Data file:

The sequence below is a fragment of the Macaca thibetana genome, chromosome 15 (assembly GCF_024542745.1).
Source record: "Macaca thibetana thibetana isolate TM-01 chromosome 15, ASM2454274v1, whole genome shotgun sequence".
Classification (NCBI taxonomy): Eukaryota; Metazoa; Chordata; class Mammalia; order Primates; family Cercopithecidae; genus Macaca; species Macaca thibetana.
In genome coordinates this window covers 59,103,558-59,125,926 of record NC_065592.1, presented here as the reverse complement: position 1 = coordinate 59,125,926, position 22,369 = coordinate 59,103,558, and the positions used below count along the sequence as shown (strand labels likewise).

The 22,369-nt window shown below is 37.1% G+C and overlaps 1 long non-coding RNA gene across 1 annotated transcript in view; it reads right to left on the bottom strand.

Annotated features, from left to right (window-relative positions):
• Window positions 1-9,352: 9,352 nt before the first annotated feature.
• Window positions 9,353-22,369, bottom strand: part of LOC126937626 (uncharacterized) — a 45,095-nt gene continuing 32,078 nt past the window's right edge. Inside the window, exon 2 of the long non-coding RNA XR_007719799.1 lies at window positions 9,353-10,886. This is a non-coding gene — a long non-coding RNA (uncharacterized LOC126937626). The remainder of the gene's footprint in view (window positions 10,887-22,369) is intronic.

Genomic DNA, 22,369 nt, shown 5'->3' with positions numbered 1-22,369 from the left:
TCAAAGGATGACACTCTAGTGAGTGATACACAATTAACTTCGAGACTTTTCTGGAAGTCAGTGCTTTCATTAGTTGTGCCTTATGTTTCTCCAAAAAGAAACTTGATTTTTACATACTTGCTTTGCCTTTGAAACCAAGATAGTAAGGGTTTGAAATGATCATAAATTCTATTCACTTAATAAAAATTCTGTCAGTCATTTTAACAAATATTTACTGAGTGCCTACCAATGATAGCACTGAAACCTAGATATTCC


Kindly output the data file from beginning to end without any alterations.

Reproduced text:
The sequence below is a fragment of the Macaca thibetana genome, chromosome 15 (assembly GCF_024542745.1).
Source record: "Macaca thibetana thibetana isolate TM-01 chromosome 15, ASM2454274v1, whole genome shotgun sequence".
Classification (NCBI taxonomy): Eukaryota; Metazoa; Chordata; class Mammalia; order Primates; family Cercopithecidae; genus Macaca; species Macaca thibetana.
In genome coordinates this window covers 59,103,558-59,125,926 of record NC_065592.1, presented here as the reverse complement: position 1 = coordinate 59,125,926, position 22,369 = coordinate 59,103,558, and the positions used below count along the sequence as shown (strand labels likewise).

The 22,369-nt window shown below is 37.1% G+C and overlaps 1 long non-coding RNA gene across 1 annotated transcript in view; it reads right to left on the bottom strand.

Annotated features, from left to right (window-relative positions):
• Window positions 1-9,352: 9,352 nt before the first annotated feature.
• Window positions 9,353-22,369, bottom strand: part of LOC126937626 (uncharacterized) — a 45,095-nt gene continuing 32,078 nt past the window's right edge. Inside the window, exon 2 of the long non-coding RNA XR_007719799.1 lies at window positions 9,353-10,886. This is a non-coding gene — a long non-coding RNA (uncharacterized LOC126937626). The remainder of the gene's footprint in view (window positions 10,887-22,369) is intronic.

Genomic DNA, 22,369 nt, shown 5'->3' with positions numbered 1-22,369 from the left:
TCAAAGGATGACACTCTAGTGAGTGATACACAATTAACTTCGAGACTTTTCTGGAAGTCAGTGCTTTCATTAGTTGTGCCTTATGTTTCTCCAAAAAGAAACTTGATTTTTACATACTTGCTTTGCCTTTGAAACCAAGATAGTAAGGGTTTGAAATGATCATAAATTCTATTCACTTAATAAAAATTCTGTCAGTCATTTTAACAAATATTTACTGAGTGCCTACCAATGATAGCACTGAAACCTAGATATTCC